Pipp was the first building block of the pennant-winning Yankee teams of the early '20s. In 1916 the Yankees added third baseman Frank (Home Run) Baker. He and Pipp formed the heart of the original, pre-Ruthian Murderers' Row. That season Pipp became the first Yankee to lead the American League in homers, with 12. Baker finished second with 10. Collectively the Yankees hit 35, tops in the league for the second straight year. They would lead the AL 33 times in the next 45 years. In 1917, Pipp hit nine home runs and again led the league. In his first three seasons with the Yankees, Pipp batted only .251, but as Baseball Magazine noted, "he makes up for the infrequency of his wallops by their length."
Pipp started hitting the ball with greater consistency in 1918, and he was batting .304 when World War I interrupted his season. Pipp enrolled in naval aviation school at MIT in August but was spared overseas duty when the war ended on Nov. 11.
Over the ensuing years, both Pipp and the Yankees improved. In the five seasons from 1920 to '24, he hit .301 and averaged 29 doubles, 97 RBIs and 94 runs a season. The club strengthened itself with the addition of outfielder Bob Meusel, pitcher Waite Hoyt, third baseman Joe Dugan and, of course, Ruth, who was purchased from Boston after the 1919 season for $125,000, Those changes paid immediate dividends, as the Yankees won 95 games in 1920, finishing three games behind the Cleveland Indians.
The Yanks won their first pennant in 1921 and repeated in '22. Pipp, batting in the cleanup spot behind Ruth, hit .296 in '21 and .329 in '22. The '22 Yankee club was the last to play in Manhattan but it was a historic forerunner of the Bronx Zoo teams of the late '70s. The club had so much intramural fighting that Huggins reprimanded his team by saying: "I'm running a ball club, not a fight club."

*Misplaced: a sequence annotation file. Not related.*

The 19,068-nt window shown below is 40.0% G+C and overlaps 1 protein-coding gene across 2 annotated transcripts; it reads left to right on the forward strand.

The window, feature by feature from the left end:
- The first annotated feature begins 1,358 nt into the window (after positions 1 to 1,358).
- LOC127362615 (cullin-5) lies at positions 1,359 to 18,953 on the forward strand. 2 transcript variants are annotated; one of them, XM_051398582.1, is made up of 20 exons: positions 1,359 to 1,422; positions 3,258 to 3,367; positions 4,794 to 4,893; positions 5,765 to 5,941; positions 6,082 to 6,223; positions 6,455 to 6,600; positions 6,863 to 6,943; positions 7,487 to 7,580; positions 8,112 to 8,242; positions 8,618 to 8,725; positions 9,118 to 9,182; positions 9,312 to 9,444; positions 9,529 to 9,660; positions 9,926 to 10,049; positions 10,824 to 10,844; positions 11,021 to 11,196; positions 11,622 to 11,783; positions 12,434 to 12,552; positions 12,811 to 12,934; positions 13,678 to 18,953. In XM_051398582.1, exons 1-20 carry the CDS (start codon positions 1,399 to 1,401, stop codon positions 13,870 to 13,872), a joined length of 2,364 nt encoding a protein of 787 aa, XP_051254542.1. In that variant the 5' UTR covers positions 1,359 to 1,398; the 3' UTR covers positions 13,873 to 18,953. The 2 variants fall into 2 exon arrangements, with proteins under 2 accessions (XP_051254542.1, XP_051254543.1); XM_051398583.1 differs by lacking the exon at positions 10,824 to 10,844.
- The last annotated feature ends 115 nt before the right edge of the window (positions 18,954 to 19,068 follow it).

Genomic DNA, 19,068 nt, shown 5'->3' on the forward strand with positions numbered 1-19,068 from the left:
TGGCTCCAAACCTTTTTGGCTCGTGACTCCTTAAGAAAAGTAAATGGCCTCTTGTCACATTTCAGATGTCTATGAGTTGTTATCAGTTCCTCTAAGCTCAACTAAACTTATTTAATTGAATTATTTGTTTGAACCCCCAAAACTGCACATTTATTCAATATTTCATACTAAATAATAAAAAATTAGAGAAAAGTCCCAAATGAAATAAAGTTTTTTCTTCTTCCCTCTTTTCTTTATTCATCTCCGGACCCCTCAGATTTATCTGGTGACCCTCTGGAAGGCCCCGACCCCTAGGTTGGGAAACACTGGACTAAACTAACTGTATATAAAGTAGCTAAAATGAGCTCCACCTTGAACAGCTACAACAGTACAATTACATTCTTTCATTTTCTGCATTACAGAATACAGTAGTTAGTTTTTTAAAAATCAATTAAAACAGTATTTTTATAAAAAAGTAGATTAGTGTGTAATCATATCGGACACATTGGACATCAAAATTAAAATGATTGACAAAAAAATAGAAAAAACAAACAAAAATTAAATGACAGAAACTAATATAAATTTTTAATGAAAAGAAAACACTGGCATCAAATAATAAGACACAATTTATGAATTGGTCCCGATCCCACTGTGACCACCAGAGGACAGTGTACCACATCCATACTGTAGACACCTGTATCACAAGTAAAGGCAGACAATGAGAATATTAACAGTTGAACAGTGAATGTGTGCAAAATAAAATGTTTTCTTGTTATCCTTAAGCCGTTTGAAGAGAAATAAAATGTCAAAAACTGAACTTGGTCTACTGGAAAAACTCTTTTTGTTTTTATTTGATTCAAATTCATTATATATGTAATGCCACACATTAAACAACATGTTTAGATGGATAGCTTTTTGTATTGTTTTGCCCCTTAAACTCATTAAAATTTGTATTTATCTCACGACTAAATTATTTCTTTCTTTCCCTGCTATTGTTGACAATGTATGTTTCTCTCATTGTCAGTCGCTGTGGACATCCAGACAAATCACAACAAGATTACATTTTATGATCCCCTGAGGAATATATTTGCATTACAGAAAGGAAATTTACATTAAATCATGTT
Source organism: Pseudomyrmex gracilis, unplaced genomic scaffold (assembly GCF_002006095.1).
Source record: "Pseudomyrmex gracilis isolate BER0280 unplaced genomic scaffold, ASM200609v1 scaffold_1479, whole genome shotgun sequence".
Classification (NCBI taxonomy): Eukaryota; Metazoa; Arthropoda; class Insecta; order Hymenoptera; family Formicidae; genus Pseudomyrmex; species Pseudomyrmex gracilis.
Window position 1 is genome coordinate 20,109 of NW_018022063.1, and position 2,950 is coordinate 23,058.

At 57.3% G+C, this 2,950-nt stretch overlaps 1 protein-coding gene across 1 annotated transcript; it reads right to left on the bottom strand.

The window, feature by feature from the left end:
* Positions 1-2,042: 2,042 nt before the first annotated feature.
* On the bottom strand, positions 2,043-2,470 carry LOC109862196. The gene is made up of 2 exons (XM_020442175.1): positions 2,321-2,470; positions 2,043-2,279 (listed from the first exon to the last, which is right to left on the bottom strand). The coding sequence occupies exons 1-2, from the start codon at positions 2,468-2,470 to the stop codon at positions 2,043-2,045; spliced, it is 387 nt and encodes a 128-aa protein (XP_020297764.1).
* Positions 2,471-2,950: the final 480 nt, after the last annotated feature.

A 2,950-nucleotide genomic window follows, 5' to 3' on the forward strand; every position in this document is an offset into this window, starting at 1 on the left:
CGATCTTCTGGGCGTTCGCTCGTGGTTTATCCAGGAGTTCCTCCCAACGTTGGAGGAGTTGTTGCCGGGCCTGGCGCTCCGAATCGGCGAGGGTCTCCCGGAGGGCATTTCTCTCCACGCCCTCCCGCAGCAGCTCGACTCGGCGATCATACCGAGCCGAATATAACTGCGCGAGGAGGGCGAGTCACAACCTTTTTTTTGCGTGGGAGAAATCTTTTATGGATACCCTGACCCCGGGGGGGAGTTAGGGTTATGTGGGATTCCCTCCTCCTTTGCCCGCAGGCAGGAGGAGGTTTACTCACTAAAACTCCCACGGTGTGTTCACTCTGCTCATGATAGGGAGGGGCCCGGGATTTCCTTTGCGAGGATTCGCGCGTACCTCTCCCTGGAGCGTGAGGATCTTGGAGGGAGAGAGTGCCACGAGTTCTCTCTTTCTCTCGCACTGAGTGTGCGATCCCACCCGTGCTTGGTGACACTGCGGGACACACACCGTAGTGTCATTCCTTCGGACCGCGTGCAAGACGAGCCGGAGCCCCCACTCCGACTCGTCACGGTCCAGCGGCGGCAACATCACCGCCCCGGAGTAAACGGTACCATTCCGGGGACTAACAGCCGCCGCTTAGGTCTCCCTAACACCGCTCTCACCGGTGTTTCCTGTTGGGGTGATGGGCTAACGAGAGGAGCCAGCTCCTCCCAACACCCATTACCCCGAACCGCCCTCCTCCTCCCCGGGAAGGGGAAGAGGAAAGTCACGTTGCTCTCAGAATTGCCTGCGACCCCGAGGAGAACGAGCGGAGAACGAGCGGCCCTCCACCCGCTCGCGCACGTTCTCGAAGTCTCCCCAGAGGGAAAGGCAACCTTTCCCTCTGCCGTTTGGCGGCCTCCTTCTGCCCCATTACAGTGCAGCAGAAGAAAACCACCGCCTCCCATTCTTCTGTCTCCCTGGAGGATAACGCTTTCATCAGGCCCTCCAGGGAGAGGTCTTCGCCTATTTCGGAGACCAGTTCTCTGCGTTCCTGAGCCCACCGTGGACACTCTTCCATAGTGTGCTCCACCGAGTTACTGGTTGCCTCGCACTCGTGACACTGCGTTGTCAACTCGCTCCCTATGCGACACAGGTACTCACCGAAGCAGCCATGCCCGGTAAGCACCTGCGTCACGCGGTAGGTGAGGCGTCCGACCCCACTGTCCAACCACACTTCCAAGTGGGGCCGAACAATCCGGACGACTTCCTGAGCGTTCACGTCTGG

On July 26 in St. Louis, Meusel and catcher Wally Schang tangled on the bench early in the game. Later, Pipp bobbled a ball in the fifth inning, and when the Yanks returned to the dugout, Ruth criticized his fielding. Pipp lashed out, giving Ruth several rapid-fire slaps to the face. Ruth flailed in return. Teammates had to pull the two apart and Ruth said, "We'll settle this after the game."
Ruth homered twice that afternoon, and Pipp knocked in a run in an 11-6 win. Though Pipp was ready to finish their spat after the game, Ruth waved him off.
"That fight cleared the atmosphere a lot," Pipp told a reporter a number of years later. "We stopped stumbling and fumbling as a club and went on to win the pennant."
In 1923 the American League champions opened the season by inaugurating Yankee Stadium before a record 74.200 fans. The stadium was like the club itself: big, brash, costly and breathtakingly splendid.
The Yankees won the pennant by 16 games and beat the Giants in six games to win their first world championship. But the Yanks were still a few players away from becoming the dynasty that would win seven championships from 1927 to '39. The waning days of the "23 season brought a dress rehearsal for one key star's arrival, though, when Pipp wrenched his right ankle stepping off a train in Boston. Gehrig, just called up from Hartford, played four games down the stretch before Pipp returned for the World Series.
"If that guy [Wally Pipp] didn't come up with a headache, where would Lou Gehrig be?" Dodger manager Tom Lasorda said.
—Los Angeles Times, October 9, 1985